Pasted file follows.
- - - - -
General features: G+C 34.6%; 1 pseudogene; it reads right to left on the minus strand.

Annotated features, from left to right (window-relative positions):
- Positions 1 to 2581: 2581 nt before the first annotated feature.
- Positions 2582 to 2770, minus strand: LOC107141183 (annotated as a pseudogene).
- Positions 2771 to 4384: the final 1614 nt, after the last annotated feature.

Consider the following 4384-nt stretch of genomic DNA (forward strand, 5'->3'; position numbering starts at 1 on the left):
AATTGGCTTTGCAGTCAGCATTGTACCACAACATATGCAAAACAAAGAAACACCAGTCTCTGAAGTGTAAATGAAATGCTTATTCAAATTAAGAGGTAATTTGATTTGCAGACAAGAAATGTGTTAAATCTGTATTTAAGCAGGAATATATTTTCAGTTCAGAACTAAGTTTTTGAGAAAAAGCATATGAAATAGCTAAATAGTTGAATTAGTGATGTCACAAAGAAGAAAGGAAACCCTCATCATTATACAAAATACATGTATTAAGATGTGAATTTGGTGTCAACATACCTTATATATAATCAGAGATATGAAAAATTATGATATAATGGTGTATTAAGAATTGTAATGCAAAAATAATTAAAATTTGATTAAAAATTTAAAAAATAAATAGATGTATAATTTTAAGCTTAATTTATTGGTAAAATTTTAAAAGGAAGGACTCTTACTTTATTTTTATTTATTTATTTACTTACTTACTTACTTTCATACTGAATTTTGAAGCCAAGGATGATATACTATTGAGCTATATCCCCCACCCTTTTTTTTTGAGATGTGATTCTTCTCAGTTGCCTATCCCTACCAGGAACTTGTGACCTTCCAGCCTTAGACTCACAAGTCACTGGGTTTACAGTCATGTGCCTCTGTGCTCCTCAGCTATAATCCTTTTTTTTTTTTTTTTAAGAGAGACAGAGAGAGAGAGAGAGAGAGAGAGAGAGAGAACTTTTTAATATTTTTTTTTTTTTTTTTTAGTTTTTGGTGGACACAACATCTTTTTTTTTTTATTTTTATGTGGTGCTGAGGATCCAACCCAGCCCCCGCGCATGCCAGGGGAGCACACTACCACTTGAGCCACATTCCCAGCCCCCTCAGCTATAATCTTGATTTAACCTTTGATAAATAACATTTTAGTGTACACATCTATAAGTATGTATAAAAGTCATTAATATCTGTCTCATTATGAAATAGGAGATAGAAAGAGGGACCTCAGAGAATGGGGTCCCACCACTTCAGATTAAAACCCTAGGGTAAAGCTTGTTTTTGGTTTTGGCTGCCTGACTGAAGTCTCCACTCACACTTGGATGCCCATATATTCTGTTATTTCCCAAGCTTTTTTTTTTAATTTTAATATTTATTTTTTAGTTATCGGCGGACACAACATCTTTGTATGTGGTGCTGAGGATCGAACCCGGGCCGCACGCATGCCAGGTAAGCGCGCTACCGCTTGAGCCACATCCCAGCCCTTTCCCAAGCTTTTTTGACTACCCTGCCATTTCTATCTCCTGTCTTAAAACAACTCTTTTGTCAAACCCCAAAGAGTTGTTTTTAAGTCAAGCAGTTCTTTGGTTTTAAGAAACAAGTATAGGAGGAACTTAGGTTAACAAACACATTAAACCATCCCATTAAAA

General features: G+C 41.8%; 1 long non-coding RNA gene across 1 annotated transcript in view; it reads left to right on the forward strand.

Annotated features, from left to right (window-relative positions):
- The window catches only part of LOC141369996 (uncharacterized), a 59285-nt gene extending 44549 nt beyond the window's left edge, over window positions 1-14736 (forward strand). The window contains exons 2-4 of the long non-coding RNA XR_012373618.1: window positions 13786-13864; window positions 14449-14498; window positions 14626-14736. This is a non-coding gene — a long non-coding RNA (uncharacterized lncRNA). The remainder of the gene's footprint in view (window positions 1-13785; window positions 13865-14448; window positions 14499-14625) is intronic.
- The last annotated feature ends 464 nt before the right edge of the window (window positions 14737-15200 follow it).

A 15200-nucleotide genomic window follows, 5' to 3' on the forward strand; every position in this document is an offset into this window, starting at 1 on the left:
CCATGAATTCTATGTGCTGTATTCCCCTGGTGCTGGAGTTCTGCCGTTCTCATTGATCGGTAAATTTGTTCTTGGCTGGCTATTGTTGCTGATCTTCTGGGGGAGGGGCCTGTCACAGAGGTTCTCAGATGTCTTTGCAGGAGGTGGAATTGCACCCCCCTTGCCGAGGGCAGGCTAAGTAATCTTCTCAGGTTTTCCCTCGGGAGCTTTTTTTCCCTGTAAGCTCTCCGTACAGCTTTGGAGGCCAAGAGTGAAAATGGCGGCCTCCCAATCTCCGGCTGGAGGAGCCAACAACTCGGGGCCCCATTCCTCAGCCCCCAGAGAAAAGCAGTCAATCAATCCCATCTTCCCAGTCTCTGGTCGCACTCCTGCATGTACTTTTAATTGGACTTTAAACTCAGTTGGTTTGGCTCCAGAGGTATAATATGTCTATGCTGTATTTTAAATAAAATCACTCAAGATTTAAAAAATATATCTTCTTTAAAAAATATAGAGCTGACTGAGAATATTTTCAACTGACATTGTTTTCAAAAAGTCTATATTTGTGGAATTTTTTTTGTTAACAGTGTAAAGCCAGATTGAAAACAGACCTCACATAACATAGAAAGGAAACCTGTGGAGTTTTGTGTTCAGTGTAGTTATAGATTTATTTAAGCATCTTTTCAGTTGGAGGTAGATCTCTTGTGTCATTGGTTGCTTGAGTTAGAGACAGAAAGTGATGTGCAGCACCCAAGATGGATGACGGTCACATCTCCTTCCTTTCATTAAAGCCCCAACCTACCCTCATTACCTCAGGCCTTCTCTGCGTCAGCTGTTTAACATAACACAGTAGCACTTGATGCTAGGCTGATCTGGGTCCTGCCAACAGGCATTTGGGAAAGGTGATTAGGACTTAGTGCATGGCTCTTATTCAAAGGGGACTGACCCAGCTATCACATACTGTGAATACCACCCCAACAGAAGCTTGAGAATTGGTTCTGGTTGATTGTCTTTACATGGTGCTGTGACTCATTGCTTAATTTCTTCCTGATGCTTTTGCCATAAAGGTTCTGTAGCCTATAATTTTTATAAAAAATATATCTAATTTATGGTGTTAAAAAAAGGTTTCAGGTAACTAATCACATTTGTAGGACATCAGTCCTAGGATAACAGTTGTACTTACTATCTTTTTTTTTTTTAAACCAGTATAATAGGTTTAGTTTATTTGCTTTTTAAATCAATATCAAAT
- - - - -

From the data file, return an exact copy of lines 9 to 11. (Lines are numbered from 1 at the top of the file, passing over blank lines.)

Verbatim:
Annotated features, from left to right (window-relative positions):
- The window catches only part of LOC141369996 (uncharacterized), a 59285-nt gene extending 44549 nt beyond the window's left edge, over window positions 1-14736 (forward strand). The window contains exons 2-4 of the long non-coding RNA XR_012373618.1: window positions 13786-13864; window positions 14449-14498; window positions 14626-14736. This is a non-coding gene — a long non-coding RNA (uncharacterized lncRNA). The remainder of the gene's footprint in view (window positions 1-13785; window positions 13865-14448; window positions 14499-14625) is intronic.
- The last annotated feature ends 464 nt before the right edge of the window (window positions 14737-15200 follow it).